Beyond Territoriality: Symposium on Jurisdictional “Hooks” for (Extraterritorial) Human Rights Obligations – Back to the Drawing Board: Debordering Human Rights Law

Beyond Territoriality: Symposium on Jurisdictional “Hooks” for (Extraterritorial) Human Rights Obligations – Back to the Drawing Board: Debordering Human Rights Law

[Wouter Vandenhole is full professor of human rights and children’s rights at the Law and Development Research Group of the University of Antwerp’s law faculty.]

What if we could get back to the drawing board in human rights law? What would be the most decisive game changer? For some, it may be adding new rights or reframing existing rights. For others, it may be rebuilding the institutional architecture for monitoring and accountability. Both have their merits. Nonetheless, in my view, the most fundamental and most needed redraw relates to whom the duty-bearers are, how obligations are allocated to those duty-bearers, and how responsibility for violations is assigned.

The Current Paradigm

In human rights law, a territorial-state-centric paradigm prevails. Human rights obligations are incumbent on the state on whose territory an individual or group find themselves on. This is often captured by the notion ‘territorial jurisdiction’. The default position is that a state has human rights obligations if and when it exercises territorial jurisdiction. Very exceptionally, and almost grudgingly, exceptions to territorial jurisdiction have been accepted. Such extraterritorial jurisdiction has been further confined to certain models of personal and spatial jurisdiction, with rather rare excursions to cause-and-effect and nationality-based jurisdiction, as a non-exhaustive review of work by Besson, Den Heijer and Lawson, Gondek, Haeck, Burbano-Herrera, and Ghulam Farag, Janig, King, Lawson and Milanovic bears out. The European Court of Human Rights’ take on jurisdiction is the following, as reiterated (regrettably) most recently in the Duarte Agosthino case:

[…] from the standpoint of public international law, a State’s jurisdictional competence is primarily territorial. […] The Court has recognised that, as an exception to the principle of territoriality, acts of the States Parties performed, or producing effects, outside their territories can constitute an exercise of jurisdiction within the meaning of Article 1 of the Convention. […] In each case, it was with reference to the specific facts that the Court has assessed whether there existed exceptional circumstances justifying a finding by it that the State concerned was exercising jurisdiction extraterritorially

paras 98, 101 and 102

While monitoring bodies in the Inter-American system as well as United Nations human rights treaty bodies may have been more open to extraterritorial obligations, they too have been constrained by the shackles of the territorial state paradigm and jurisdiction as the concept with which to allocate obligations to a particular state or to particular states.

Human rights law has not only been territory-based, it has also been extremely state-centric. The only duty-bearer that has been identified in hard law is the state, to the exclusion of other powerful actors: corporations, international organisations, armed groups, and so on. In a world in which each and every state is able and willing to protect human rights against those and other actors, that could make sense. In practice, many states are much less powerful than those actors. In practice, quite some states may be able, but are unwilling, to reign in those powerful non-state actors.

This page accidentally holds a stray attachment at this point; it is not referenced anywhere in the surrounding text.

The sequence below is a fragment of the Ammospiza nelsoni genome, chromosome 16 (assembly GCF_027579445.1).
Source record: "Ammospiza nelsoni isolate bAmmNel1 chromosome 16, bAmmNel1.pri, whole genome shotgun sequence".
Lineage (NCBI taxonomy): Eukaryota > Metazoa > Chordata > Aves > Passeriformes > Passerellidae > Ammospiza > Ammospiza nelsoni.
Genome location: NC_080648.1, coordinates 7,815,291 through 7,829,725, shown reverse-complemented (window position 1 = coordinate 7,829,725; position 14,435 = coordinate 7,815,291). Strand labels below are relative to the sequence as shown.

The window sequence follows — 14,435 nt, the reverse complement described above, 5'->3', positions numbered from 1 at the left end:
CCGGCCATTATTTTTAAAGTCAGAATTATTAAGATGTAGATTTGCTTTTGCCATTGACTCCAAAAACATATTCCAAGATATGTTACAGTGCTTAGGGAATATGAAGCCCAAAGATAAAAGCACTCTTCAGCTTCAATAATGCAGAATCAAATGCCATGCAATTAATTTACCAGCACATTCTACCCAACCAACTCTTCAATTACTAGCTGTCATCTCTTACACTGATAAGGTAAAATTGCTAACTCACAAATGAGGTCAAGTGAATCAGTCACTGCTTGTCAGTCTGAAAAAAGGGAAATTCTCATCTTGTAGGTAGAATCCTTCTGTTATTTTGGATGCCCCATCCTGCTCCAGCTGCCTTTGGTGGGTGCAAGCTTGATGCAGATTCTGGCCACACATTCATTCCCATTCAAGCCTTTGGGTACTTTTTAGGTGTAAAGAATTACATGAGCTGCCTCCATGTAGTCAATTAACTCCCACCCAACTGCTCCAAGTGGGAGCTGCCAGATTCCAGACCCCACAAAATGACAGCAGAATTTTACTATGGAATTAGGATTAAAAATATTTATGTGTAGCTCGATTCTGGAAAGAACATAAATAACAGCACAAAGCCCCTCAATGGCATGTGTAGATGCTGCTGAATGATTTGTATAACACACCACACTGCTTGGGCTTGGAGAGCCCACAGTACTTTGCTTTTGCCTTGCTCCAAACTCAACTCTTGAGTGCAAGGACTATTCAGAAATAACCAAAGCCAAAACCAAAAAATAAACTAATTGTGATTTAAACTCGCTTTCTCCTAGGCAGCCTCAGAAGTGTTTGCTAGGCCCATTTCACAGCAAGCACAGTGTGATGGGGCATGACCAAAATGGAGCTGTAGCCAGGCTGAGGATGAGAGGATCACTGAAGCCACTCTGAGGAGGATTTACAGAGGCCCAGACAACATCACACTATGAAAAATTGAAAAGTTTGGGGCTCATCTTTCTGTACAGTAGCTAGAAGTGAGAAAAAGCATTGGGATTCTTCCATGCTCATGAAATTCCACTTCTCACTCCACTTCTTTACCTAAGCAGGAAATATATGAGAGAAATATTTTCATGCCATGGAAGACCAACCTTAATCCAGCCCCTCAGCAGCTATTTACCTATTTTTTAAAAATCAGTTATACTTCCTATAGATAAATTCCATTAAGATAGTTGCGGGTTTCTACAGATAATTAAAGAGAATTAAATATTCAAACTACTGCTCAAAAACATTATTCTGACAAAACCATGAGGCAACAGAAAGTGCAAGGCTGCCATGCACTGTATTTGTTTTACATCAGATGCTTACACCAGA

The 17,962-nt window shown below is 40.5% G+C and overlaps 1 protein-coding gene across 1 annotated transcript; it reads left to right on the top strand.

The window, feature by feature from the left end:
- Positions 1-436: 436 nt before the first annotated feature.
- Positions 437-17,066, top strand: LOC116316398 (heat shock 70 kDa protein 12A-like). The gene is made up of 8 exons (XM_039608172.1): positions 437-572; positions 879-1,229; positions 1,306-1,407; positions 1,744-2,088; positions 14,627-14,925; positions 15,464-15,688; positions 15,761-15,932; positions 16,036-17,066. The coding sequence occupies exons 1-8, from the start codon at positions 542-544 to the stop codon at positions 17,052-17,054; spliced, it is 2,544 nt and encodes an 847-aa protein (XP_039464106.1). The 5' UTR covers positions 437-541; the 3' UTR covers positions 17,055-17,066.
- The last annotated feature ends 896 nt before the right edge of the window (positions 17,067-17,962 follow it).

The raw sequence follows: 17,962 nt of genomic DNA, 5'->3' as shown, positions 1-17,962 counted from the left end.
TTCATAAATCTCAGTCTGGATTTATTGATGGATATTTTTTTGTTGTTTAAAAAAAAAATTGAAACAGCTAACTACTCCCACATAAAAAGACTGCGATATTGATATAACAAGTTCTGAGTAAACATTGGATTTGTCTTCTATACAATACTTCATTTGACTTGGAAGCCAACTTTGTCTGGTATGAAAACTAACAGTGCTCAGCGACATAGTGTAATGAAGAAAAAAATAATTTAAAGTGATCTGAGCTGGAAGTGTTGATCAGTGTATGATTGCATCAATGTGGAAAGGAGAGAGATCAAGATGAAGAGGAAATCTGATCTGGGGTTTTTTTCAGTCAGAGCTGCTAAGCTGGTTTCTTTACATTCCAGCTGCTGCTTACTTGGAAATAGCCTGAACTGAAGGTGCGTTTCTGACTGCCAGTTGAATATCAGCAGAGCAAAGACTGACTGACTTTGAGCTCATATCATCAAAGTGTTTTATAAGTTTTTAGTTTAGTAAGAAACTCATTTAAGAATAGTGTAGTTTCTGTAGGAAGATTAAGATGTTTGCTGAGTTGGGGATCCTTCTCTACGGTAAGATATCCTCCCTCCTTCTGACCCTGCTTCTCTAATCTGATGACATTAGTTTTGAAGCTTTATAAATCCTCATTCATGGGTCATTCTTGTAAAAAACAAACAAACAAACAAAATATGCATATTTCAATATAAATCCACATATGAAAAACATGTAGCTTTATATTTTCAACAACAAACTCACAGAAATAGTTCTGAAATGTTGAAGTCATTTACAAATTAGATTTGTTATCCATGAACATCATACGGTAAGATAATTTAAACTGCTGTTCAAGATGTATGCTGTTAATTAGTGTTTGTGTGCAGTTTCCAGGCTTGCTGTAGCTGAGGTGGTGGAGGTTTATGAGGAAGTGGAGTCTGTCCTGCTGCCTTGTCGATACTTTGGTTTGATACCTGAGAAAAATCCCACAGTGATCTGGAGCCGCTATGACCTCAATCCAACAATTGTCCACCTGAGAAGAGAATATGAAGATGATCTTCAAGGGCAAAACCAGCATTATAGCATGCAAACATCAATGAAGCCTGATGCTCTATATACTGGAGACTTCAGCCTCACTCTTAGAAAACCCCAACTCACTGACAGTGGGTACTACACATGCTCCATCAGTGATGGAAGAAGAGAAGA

Universal Design

So how should human rights law be redrawn? Sticking to the language of architecture and design, universal design (design for all) should guide any redraw: human rights law must work to the greatest extent possible for all, in all situations. It should therefore be grounded firmly in society and societal needs, rather than merely in reinterpretations of the law. Human rights realities are far more complex, and more often than not, involve a multiplicity and diversity of actors. Climate change is caused by states and businesses alike. Human rights issues in exploitation of natural resources and value chains are caused by businesses and states, through omission or commission. Labour exploitation in the context of major sports events results from the action of companies, and the host state, and from the inaction of sports federations and other states. International organizations, businesses, armed groups, drugs cartels, sports federations, multistakeholder partnerships: they all have an impact on human rights enjoyment and realisation. Global challenges require global solutions. If human rights law is to be relevant in identifying and providing those global solutions – without any overconfident claim that human rights law is the solution – it needs to be debordered beyond the territory-based and state-centric model that has governed it so far.

Debordering of human rights law is also a fundamental element in the decolonisation of human rights law, away from Eurocentrism and approaches that mainly serve the Global North, and back to the idea of human rights as truly universal rights, to be realised through solidarity and global obligations, as proposed by Gibney and Skogly, Pribytkova, Salomon and Skogly.